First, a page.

– Member contributions of any amount or donations will be appreciated, as will any suggestions for new purchases!
Notice: The club's NexStar has a new addition, a 9x50 right angle finder scope which takes the back strain out of
doing an alignment. Try it you'll like it!
Sky & Telescope Magazines – Seven years of issues covering Feb. 1997 through Dec. 2003. If you are interested
in the collection or would like to donate it to your local school’s science classes, call Estelle Rapp at (562) 531-7621.
December - Comets & Asteroids
Name Magnitude Constellation
2003 K4 5.5 – 5.6 Cen-Vel
Macholz (2004 Q2) 6.0 – 4.2 Eri-Tau
Comets at Perihelion:
Date Identification Magnitude
No visible comets at perihelion.
Near-Earth Asteroid Flybys:
Date Identification Magnitude Distance
No visible near-earth asteroids.
Check the JPL Ephemeris Generator page for coordinates of the objects at:
- Ken Munson
Observer's Handbooks Available
There will be a total of 8 copies of the Royal Astronomical Society of Canada's Observer's Handbook 2005 available
on a first come first served basis at a price of $17 each. Please E-mail ahead of the meeting to reserve a copy if you
are interested. Any unclaimed copies will be available at the meeting for purchase.
New Images Reveal Clouds on Planet Uranus
New images of the planet Uranus, from the Keck Telescope in Hawaii, provide insight into some of the most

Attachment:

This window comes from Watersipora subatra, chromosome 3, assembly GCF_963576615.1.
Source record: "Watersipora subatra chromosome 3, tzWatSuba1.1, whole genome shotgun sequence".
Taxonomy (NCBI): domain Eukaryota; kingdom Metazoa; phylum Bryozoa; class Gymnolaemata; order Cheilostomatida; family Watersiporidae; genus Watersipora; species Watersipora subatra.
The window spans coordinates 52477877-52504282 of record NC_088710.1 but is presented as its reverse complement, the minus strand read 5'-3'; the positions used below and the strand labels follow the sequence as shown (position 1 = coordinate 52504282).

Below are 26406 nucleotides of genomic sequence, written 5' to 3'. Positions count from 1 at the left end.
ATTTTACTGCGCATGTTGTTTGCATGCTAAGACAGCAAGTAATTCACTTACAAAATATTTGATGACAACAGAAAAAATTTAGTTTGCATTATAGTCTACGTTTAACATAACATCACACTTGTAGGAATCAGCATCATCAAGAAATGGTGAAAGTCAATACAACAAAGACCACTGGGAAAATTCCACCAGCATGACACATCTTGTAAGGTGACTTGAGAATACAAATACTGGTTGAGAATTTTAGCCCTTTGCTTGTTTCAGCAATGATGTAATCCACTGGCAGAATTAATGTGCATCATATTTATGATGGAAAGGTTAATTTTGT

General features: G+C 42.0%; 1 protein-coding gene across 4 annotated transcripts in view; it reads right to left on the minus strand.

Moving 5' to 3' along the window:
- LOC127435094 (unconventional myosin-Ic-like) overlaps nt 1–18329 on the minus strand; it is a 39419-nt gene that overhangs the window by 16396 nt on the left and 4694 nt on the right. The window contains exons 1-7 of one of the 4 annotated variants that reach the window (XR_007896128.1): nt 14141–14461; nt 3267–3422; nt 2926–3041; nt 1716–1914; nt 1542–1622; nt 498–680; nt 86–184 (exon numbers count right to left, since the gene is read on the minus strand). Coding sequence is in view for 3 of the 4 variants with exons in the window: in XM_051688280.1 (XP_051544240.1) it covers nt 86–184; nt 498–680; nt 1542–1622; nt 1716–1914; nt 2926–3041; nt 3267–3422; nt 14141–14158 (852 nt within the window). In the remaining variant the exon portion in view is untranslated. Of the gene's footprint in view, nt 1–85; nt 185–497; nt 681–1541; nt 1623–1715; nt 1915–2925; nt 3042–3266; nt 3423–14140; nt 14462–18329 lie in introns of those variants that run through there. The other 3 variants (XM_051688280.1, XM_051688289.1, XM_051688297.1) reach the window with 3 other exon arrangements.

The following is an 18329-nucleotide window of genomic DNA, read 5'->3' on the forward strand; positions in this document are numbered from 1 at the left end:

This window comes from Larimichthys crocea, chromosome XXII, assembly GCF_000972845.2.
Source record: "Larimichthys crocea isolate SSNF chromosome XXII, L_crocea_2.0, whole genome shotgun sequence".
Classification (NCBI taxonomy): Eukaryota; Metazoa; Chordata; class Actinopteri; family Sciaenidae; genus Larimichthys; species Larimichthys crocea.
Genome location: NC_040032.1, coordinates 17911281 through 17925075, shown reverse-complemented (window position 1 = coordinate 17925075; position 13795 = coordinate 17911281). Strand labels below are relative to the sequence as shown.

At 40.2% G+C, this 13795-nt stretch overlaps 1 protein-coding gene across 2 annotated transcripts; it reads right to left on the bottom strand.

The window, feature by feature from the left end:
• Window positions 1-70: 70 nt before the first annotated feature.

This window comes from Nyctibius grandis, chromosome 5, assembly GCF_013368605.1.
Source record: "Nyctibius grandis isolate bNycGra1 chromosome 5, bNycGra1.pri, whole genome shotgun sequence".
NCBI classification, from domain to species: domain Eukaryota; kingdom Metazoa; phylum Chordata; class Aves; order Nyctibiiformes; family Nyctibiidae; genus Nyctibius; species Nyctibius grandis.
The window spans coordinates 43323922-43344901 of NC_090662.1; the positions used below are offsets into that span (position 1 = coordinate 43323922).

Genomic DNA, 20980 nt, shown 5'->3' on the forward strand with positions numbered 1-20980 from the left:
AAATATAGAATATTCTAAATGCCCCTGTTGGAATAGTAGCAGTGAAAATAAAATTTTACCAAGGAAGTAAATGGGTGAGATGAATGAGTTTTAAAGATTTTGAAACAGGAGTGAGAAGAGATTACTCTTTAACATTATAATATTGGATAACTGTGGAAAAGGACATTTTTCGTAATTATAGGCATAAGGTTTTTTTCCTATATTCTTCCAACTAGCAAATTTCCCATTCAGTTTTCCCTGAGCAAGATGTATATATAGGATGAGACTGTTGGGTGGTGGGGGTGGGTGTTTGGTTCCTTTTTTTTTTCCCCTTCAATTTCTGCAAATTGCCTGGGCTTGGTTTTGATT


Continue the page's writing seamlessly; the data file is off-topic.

enigmatic weather in the solar system. "The cloud features range from small to large, from dim and diffuse to sharp
and bright, from rapidly evolving systems to stable features that last for years," said Lawrence Sromovsky of the
University of Wisconsin-Madison's Space Science and Engineering Center. A large storm in the southern
hemisphere seesaws over 5 degrees of latitude over several years. "It's weird behavior that hasn't been recognized
before on Uranus," Sromovsky said. "It's similar to what's been seen on Neptune, although there the oscillation is
much more rapid. Spotted in the northern hemisphere, the 18,000-mile-long complex of clouds dissipated completely
over the span of a month. "These more dynamic systems seem to develop at northern latitudes where they rise to
even higher latitudes, apparently using up energy and dissipating relatively rapidly," Sromovsky said. The cloud
features are being used to trace and help define wind patterns and predict the motions of the large storm systems
that sweep across the pale blue planet. "The large, longer-lived cloud features of Uranus may be underpinned by
giant hurricane-like vortices, as we've seen on Neptune," says Sromovsky, "but it's unlikely that they are as violent
as the hurricanes that routinely batter Florida, for example." Terrestrial hurricanes are all about taking energy from
tropical water and dissipating it farther north or over land. Uranus, which is 19 times as far from the sun as the Earth,
has far less solar energy to dissipate. Uranian storms seem to survive and thrive because the atmosphere is
"slippery," providing less of the atmospheric resistance that help storms on Earth dispense their energy. "There is